Settlement Reached in Case Seeking Overtime Wages for Loan Officers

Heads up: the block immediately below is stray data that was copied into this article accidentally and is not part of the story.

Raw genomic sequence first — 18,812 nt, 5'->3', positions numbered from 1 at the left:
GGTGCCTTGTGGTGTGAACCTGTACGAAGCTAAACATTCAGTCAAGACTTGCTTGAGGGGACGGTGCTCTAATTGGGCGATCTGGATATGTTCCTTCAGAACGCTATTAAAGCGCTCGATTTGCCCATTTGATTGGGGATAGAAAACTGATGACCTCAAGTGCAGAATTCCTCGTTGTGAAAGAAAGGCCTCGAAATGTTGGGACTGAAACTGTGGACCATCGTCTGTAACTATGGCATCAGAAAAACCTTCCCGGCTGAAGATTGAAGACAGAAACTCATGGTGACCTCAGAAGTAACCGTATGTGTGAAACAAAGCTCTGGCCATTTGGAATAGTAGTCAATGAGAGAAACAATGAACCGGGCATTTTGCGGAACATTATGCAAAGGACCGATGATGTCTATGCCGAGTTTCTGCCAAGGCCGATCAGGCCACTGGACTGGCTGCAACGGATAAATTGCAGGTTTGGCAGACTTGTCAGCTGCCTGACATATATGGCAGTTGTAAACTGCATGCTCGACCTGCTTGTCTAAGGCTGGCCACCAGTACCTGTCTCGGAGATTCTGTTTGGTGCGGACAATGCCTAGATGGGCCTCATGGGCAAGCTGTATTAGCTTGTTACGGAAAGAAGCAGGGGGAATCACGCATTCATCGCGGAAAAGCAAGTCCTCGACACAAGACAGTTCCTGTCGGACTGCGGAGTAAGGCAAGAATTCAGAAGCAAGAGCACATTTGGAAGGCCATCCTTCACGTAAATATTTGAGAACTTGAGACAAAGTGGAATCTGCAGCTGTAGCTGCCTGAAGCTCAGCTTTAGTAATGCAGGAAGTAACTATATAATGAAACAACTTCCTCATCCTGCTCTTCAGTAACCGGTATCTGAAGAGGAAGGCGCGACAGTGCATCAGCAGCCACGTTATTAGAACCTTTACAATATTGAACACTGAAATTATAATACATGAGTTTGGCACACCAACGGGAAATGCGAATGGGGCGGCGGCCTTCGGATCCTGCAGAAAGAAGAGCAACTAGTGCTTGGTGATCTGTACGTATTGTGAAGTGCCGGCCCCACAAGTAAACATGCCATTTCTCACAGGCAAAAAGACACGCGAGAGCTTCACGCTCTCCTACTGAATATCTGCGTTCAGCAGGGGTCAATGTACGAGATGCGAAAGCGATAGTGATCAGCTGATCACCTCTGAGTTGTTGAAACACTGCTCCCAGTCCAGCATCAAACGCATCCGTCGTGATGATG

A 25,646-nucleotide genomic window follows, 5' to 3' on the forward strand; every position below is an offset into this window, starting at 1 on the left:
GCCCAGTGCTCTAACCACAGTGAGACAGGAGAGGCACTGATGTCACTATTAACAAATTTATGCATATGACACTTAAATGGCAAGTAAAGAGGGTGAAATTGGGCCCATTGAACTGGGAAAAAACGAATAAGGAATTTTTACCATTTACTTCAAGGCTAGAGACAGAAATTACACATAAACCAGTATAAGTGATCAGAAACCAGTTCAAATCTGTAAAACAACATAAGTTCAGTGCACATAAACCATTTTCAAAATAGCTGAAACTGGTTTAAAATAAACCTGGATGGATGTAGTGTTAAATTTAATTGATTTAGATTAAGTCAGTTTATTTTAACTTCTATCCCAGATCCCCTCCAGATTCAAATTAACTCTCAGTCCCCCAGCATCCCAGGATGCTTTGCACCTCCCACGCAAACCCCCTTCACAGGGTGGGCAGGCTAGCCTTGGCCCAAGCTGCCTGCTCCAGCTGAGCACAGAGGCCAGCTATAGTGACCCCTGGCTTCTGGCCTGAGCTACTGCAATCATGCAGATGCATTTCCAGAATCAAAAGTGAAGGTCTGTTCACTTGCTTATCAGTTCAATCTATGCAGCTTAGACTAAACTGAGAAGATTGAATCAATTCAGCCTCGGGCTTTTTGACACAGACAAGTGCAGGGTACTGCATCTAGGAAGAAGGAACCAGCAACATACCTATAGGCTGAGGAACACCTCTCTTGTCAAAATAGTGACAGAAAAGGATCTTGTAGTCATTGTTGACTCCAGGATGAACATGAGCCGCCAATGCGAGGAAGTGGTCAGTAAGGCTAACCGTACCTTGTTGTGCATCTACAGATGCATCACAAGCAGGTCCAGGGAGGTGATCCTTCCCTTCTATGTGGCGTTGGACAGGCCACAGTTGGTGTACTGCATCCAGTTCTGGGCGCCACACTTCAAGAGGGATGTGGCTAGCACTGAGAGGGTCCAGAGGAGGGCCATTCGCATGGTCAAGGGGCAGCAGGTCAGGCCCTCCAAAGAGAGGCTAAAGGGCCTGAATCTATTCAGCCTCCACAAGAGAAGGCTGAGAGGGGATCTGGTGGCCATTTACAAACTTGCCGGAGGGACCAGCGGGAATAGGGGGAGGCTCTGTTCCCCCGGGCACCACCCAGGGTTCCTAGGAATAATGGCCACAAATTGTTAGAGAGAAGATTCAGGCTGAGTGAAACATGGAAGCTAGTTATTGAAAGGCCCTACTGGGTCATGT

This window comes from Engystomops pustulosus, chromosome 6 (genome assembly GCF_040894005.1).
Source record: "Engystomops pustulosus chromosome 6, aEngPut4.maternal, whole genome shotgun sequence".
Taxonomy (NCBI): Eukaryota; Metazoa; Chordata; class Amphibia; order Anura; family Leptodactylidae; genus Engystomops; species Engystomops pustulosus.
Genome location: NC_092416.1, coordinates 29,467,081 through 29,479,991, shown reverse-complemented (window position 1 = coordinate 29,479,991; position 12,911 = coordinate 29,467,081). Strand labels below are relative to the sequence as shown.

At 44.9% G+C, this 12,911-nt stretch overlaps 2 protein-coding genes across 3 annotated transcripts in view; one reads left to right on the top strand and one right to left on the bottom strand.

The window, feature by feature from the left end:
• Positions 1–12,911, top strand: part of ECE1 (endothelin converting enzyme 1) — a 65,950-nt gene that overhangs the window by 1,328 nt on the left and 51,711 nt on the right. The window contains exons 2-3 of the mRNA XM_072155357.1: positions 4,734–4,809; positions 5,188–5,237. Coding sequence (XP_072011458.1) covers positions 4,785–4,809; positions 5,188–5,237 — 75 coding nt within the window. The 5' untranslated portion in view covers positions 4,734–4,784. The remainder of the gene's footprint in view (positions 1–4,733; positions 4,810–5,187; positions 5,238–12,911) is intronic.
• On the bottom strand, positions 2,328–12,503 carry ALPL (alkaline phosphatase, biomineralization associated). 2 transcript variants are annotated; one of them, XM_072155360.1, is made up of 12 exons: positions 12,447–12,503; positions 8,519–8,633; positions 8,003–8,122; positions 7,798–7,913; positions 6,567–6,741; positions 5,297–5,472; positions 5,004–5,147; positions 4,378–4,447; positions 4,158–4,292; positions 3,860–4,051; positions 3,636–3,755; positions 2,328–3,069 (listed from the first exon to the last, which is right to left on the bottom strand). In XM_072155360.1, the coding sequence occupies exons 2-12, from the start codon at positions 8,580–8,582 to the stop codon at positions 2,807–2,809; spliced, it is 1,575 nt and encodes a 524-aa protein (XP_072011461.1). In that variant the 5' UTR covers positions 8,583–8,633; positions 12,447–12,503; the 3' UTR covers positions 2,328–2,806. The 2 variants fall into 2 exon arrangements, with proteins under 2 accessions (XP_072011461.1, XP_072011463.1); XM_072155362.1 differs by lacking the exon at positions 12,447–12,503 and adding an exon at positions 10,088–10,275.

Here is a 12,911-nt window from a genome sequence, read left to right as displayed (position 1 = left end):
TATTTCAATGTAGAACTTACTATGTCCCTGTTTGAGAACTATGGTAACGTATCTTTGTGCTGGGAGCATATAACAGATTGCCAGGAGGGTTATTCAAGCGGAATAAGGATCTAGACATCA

As have numerous other financial institutions over the past several years, RBS has agreed to resolve a pending unpaid overtime class action lawsuit brought on behalf of its Mortgage Loan Officers who claimed they had been misclassified as exempt employees. The settlement provides $3 million in back wages, attorneys’ fees and costs and is pending court approval. Settlements in wage and hour cases require the review and approval by the judge handling the case. The loan officers had been paid on a commission basis, with no overtime pay, for years, although they were switched to being paid hourly plus overtime after the case was filed. The case alleged that they should have been classified as non-exempt employees (meaning entitled to receive overtime pay) all along and sought to recover the unpaid back overtime pay for the statutory time period preceding this change in pay structure. In addition to claims under the federal Fair Labor Standards Act (FLSA), the case also asserted state labor law claims on behalf of the class of loan officers who worked in New York, New Jersey, Massachusetts, Rhode Island, Ohio, Illinois, and New Hampshire. These states have labor laws on overtime wages that provide additional protections and remedies, beyond those provided under federal law, and allow such claims to be brought as a class action instead of a collective action. While RBS denied the allegations and asserted that it had properly classified its loan officers as exempt employees pursuant to several exemptions, including the administrative exemption, the executive exemption, the professional exemption and the highly compensated exemption, all of these require that the employee be paid on a salary basis. Where employees are paid on a straight commission basis, with no guaranteed minimum weekly salary, this requirement is not satisfied. Almost 600 RBS loan officers are covered by this settlement and, if approved, will receive individual payouts of back overtime calculated based on the number of weeks worked while classified as non-exempt. This case was not the first and will certainly not be the last brought to recover unpaid overtime pay owed to loan officers and other financial services employees paid on a commission basis. If you have any doubts as to your entitlement to overtime, contact the overtime pay experts at The Lore Law Firm for a free and confidential review. Call 1-866-559-0400, email [email protected] or submit your information using our convenient Case Evaluation form for a FREE and CONFIDENTIAL review of your circumstances, because time is money.

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